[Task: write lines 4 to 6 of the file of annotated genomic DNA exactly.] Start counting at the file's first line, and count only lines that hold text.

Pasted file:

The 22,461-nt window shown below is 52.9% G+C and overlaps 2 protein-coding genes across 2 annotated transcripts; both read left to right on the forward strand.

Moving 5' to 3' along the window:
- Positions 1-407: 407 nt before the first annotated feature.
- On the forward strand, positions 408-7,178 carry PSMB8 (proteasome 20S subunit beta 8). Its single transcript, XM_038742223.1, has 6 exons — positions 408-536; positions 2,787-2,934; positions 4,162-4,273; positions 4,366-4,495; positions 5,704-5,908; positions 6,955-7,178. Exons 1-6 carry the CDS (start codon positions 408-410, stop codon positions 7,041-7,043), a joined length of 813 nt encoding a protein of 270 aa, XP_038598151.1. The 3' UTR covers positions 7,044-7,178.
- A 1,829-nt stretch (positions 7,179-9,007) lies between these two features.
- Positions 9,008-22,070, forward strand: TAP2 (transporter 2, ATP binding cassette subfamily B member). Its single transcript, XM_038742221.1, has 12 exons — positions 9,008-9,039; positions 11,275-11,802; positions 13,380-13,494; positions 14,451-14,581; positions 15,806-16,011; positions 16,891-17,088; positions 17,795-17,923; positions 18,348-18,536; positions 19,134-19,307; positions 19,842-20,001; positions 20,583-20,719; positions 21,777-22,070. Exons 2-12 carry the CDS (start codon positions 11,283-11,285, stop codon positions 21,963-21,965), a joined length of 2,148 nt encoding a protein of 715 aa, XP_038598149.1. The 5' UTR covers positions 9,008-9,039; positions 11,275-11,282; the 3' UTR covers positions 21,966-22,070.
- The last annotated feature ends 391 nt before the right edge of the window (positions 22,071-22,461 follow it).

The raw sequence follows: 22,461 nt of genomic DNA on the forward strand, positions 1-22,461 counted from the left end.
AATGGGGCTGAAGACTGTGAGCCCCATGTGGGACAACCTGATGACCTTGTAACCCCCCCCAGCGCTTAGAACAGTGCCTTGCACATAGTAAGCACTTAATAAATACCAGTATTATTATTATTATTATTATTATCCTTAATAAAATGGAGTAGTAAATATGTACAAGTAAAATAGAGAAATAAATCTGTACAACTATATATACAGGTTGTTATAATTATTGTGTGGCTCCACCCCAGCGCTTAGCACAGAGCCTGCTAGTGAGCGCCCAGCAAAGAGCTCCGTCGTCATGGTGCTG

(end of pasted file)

- On the forward strand, positions 408-7,178 carry PSMB8 (proteasome 20S subunit beta 8). Its single transcript, XM_038742223.1, has 6 exons — positions 408-536; positions 2,787-2,934; positions 4,162-4,273; positions 4,366-4,495; positions 5,704-5,908; positions 6,955-7,178. Exons 1-6 carry the CDS (start codon positions 408-410, stop codon positions 7,041-7,043), a joined length of 813 nt encoding a protein of 270 aa, XP_038598151.1. The 3' UTR covers positions 7,044-7,178.
- A 1,829-nt stretch (positions 7,179-9,007) lies between these two features.
- Positions 9,008-22,070, forward strand: TAP2 (transporter 2, ATP binding cassette subfamily B member). Its single transcript, XM_038742221.1, has 12 exons — positions 9,008-9,039; positions 11,275-11,802; positions 13,380-13,494; positions 14,451-14,581; positions 15,806-16,011; positions 16,891-17,088; positions 17,795-17,923; positions 18,348-18,536; positions 19,134-19,307; positions 19,842-20,001; positions 20,583-20,719; positions 21,777-22,070. Exons 2-12 carry the CDS (start codon positions 11,283-11,285, stop codon positions 21,963-21,965), a joined length of 2,148 nt encoding a protein of 715 aa, XP_038598149.1. The 5' UTR covers positions 9,008-9,039; positions 11,275-11,282; the 3' UTR covers positions 21,966-22,070.